Calling all Tole Painters?

Calling all Tole Painters?

Post by Midg » Wed, 20 Dec 2000 09:17:59



I can not find any tole painting NG's, so I'm asking here...

I am adopting two babies from Russia this Spring and I am getting ready to do a mural of Noah's Ark in the future babies room. I have done tole painting in the past on wood and metal. This, of course, will be sheet-rock. But, I'm concerned about using the RIGHT paint. I usually use regular acrylic paint in the small bottles. Would this be okay to use? If so, what should I use as a protective covering? (It is a babies room.)

Any help you can give would be GREATLY appreciated, because I am VERY e***d about this project!!!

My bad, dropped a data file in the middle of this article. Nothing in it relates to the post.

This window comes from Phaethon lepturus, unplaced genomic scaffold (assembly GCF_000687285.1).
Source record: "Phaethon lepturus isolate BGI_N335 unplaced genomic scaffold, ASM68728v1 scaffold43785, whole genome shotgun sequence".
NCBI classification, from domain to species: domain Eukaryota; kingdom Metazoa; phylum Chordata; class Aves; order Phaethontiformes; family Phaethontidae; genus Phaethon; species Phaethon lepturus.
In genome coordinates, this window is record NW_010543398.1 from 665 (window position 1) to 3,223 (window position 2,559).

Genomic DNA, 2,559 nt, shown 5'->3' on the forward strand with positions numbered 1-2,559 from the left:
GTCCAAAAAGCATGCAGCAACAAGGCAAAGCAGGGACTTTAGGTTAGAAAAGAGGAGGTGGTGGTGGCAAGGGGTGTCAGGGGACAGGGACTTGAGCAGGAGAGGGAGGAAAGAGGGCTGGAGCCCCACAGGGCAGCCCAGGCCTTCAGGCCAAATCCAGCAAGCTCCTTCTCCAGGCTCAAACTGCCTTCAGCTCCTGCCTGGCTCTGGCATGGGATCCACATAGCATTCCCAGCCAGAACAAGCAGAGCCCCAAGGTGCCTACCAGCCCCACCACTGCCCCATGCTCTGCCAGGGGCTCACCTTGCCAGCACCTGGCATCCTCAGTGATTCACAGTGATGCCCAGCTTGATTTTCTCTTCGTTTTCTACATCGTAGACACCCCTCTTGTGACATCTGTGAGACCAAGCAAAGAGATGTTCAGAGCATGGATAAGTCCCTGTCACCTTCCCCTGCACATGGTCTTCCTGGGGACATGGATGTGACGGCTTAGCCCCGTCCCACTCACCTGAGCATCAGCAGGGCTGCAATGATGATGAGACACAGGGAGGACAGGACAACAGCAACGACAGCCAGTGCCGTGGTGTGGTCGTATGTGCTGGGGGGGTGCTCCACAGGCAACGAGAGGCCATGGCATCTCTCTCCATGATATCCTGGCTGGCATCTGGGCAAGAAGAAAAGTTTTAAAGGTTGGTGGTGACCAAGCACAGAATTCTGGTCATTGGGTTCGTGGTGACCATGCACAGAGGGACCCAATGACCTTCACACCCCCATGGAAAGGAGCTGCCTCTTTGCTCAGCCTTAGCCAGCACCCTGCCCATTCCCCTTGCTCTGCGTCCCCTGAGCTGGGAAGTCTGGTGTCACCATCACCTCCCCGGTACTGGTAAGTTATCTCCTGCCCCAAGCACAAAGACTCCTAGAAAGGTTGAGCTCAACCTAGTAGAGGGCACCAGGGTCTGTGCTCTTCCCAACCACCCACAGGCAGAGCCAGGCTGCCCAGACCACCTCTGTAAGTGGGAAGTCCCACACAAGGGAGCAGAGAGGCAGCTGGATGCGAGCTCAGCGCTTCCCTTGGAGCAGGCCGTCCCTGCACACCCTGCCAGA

TIA

Midge Simmons

 
 
 

Calling all Tole Painters?

Post by Bonnie Espenshad » Fri, 22 Dec 2000 04:30:06


Hi Midge,
Congratulations on the additions to your family!  The acrylic
paint does quite well on the walls.  I even have it in the bathrooms.  I
tried a small section first just to see if the steam would cause
problems and it does very well.
--
Bonnie
NJ

http://www.FoundCollection.com/~maebe/index.htm

Quote:

> I can not find any tole painting NG's, so I'm asking here... I am
> adopting two babies from Russia this Spring and I am getting ready to
> do a mural of Noah's Ark in the future babies room. I have done tole
> painting in the past on wood and metal. This, of course, will be
> sheet-rock. But, I'm concerned about using the RIGHT paint. I usually
> use regular acrylic paint in the small bottles. Would this be okay to
> use? If so, what should I use as a protective covering? (It is a